$1.7 billion. That’s how much profit Caterpillar reported for the quarter ended June 30, the company reported on Wednesday.
Last year’s acquisition of mining equipment maker Bucyrus International, of South Milwaukee, and engine maker MWM Holding GmbH provided a $1.37 billion boost to sales during the quarter.
Caterpillar is the world’s largest maker of construction and mining equipment, and its results are watched closely because they are considered an indicator of industrial activity and the health of the overall economy.
The company’s success this year is occurring even as U.S. construction activity remains depressed and well below the prior peak, and amid problems facing Europe and economic concerns in China, CEO Doug Oberhelman said in a statement.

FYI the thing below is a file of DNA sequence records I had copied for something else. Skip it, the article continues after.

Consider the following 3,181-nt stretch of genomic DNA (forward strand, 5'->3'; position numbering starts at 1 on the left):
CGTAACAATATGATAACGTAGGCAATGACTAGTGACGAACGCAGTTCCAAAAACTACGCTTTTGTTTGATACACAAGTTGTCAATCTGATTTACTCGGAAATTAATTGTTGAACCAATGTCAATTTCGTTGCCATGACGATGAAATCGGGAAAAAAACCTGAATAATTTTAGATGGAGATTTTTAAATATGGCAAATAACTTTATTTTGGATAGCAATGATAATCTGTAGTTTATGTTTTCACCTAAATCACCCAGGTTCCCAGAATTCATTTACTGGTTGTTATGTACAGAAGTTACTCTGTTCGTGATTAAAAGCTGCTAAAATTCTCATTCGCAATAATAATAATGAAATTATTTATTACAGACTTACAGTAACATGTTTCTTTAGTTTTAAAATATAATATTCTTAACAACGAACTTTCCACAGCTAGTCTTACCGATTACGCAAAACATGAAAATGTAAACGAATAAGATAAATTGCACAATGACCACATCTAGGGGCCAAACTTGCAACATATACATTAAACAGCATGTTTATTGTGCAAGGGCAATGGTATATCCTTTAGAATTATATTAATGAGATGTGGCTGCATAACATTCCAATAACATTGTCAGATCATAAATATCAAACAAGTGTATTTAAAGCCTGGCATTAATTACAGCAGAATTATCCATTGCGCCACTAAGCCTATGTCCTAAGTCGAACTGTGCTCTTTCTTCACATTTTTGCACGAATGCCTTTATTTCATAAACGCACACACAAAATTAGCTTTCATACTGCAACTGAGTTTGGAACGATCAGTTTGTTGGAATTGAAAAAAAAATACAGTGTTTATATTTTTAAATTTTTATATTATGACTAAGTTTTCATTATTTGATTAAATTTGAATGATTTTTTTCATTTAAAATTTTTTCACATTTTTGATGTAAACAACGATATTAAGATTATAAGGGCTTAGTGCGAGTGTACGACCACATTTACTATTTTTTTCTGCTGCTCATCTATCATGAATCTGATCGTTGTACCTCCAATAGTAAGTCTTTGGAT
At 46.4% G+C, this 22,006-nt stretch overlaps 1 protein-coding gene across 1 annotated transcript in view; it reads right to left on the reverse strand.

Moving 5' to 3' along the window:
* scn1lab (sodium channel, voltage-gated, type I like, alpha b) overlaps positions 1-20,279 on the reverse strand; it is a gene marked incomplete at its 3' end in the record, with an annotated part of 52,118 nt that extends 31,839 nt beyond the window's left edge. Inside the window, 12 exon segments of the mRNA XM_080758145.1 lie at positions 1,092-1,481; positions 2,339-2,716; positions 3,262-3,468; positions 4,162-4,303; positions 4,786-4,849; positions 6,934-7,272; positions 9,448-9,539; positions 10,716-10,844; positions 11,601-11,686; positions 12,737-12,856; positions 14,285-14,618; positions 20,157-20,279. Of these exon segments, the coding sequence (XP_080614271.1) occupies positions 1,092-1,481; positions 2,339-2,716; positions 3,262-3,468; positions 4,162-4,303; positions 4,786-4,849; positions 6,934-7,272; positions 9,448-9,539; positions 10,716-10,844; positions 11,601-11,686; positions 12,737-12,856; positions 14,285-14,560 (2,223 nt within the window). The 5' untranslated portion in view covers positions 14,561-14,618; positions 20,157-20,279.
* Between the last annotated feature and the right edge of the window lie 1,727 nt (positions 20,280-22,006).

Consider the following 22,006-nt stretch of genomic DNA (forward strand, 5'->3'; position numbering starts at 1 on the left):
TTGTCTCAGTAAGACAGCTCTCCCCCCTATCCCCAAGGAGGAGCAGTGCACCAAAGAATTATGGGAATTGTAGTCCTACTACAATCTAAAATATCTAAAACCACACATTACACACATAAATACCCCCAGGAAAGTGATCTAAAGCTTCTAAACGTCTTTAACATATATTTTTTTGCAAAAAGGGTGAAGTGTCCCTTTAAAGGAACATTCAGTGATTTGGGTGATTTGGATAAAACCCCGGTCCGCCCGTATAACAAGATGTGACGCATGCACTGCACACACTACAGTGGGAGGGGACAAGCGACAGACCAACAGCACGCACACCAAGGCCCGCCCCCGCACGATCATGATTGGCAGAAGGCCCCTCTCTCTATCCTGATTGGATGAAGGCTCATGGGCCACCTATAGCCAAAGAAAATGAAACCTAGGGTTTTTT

“The good news is this doesn’t feel like 2008. Interest rates are low, central banks are prepared to inject more liquidity if needed, and housing is coming off lows, not a peak, and seems to be improving,” Oberhelman said.
Of course, word of the huge profits comes amid the ongoing strike in Peoria, Ill., where Caterpillar is seeking significant concessions from workers even during these boom times. WUWM, a National Public Radio station, tackled that issue in a piece this week, following up on a New York Times story published on Monday.
From the story:
At the Caterpillar factory in South Milwaukee, workers are wondering about the implications of the Joliet dispute on their contract. It’s up for renewal next spring.
Barry Lewis is a gear cutter at the plant, and vice president of United Steel Workers, Local 1343.
“Some people are very worried. We’re not sure how it equates to us, I mean, we’re aware that they’re United Auto Workers, we’re Steel Workers. The product lines are completely different,” Lewis says.